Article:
Later Friday became Market Day and a popular market is held there every Friday. To the north of the town is Levens Hall, famed for its topiary, whilst two miles south is the Lakeland Wildlife Oasis – half zoo, half museum.
A small village just off the A6 and approximately 1 mile from Milnthorpe. It has a variety of recreational facilities, including a fully functioning outdoor activities centre, tennis courts, bowling green and a playground. There are also rugby, football and hockey fields, as well as a cricket ground and pavilion. The village is known for its educational prowess, with an award winning primary school and one of the finest 6th form colleges in the region (Dallam School) with pupils from all over the world. Heversham Grammar School existed for more than 370 years from 1612 until 1984, when it amalgamated with the comprehensive school in Milnthorpe to become the boarding house and 6th form college of Dallam School. Sir Winston Churchill once visited the village and commented on the glorious view which can be seen from the top of Heversham Head which looks out towards the estuary
Beetham is a village of grey limestone cottages and cobbled forecourts in south Cumbria, just north of the border with Lancashire. It was once the centre of the ancient parish of Beetham and lies within the Silverdale and Arnside designated Area of Outstanding Natural Beauty and is only fifteen minutes from the Lake District.
Heron Corn Mill, dating from around 1740, on the banks of the river Bela, is one of the few working mills in the area. The fourteen-foot high waterwheel powers all the machinery.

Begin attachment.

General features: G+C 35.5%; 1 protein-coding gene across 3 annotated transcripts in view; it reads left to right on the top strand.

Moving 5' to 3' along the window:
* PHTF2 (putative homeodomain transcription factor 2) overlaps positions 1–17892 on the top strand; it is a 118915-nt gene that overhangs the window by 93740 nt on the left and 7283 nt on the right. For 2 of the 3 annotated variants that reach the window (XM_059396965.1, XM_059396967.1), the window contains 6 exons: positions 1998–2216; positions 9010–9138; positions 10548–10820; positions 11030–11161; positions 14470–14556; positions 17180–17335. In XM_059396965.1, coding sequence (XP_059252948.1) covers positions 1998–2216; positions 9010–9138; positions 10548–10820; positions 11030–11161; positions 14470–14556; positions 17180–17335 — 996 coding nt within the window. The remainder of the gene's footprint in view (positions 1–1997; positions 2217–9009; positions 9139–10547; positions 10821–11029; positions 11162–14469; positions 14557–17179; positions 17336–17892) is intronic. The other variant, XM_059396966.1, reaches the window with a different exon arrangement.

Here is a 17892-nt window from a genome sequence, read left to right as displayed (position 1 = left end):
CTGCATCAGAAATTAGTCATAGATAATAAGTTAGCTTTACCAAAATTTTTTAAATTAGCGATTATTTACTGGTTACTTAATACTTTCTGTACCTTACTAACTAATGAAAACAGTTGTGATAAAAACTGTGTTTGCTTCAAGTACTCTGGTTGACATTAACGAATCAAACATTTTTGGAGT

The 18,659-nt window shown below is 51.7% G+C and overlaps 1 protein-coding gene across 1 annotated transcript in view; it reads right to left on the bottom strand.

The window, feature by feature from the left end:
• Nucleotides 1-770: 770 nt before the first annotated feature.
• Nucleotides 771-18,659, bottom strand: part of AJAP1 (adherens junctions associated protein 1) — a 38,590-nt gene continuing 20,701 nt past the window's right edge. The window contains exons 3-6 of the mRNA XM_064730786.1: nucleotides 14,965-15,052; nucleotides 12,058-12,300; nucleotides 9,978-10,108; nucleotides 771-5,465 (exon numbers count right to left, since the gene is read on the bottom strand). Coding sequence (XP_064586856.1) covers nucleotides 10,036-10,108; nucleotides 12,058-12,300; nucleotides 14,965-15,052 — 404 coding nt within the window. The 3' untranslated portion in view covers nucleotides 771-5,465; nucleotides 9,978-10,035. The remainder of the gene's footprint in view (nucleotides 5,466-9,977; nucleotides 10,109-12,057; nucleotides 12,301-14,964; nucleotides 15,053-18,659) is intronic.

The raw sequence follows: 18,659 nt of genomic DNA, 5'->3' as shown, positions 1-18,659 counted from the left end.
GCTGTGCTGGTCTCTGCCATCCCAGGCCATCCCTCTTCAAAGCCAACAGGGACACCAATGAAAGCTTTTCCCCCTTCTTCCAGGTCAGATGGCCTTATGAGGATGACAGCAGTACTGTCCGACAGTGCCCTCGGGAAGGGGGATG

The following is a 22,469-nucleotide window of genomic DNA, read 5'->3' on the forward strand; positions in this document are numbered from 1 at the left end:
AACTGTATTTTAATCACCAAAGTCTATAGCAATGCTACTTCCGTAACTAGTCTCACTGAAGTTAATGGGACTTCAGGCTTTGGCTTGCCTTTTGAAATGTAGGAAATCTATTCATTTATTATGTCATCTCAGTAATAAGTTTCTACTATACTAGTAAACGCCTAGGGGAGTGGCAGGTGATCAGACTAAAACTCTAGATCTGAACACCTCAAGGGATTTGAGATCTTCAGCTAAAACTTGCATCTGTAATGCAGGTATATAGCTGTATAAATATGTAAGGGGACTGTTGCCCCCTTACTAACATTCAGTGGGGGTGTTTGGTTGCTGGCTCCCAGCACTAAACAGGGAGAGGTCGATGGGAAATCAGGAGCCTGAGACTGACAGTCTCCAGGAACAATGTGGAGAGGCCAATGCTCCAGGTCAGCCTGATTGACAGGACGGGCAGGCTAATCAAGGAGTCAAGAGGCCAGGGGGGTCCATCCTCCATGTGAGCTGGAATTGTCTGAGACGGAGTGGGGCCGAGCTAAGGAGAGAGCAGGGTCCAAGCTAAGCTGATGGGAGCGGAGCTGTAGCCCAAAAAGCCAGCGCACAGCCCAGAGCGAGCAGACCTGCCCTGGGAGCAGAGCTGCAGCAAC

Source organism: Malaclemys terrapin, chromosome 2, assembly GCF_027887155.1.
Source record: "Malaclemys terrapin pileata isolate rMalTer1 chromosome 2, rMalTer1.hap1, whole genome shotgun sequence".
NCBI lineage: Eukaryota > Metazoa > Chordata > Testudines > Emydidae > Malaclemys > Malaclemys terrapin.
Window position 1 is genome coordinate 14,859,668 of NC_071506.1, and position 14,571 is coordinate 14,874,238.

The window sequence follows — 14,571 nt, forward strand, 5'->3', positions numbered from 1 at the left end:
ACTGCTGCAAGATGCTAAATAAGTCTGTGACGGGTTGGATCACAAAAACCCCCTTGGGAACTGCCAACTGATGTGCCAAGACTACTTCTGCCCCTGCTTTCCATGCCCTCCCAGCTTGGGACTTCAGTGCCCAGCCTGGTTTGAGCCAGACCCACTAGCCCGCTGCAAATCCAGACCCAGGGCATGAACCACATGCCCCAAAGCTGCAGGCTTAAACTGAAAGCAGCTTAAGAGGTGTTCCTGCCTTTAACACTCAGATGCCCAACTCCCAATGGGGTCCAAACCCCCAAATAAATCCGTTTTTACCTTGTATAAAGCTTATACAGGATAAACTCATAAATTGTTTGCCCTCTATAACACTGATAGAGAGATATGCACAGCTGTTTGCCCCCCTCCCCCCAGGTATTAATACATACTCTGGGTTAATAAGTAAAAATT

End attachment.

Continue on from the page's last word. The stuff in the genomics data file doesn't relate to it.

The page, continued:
From the village, a path climbs to Beetham Fell and leads to the ‘Fairy Steps’. The second of two flights of stone steps is so named because of a legend – supposedly, if you climb the steps without touching the limestone sides of the narrow gully, the fairies will grant your wish.
The Heron Theatre in Stanley Street is a small theatre housed in a listed building. It was originally one of the old two-room Grammar schools of the 18th century. The attractive heron sculpture is the work of local artist, Paul Woodmass. The local pub is the Wheatsheaf which has been welcoming guests since 1609. Later, it became a coaching stop en-route from Lancaster to Carlisle. The old A6 runs directly outside the front door with the bridge over the river Bela becoming an important crossing point for traders.
Aptly named as it looks out over the sands of the River Kent estuary. With views across to the Cartmel peninsula and fabulous sunsets over Morecambe Bay, this was where a dangerous route over the sands by stage began. If you are not familiar with the sands, it is advisable not to venture out on to them as hidden quicksand and fast rising tides make it very dangerous. You can always tell when the tide is coming in as there will be a number of fishermen with their rods prepared lining the railings at the side of the road waiting for the tide to bring in the fish. The Kingfisher Restaurant and the Ship Inn at Sandside both have fantastic views over the estuary.
Slackhead is a small hamlet situated just to the west of Beetham which is a mainly residential area.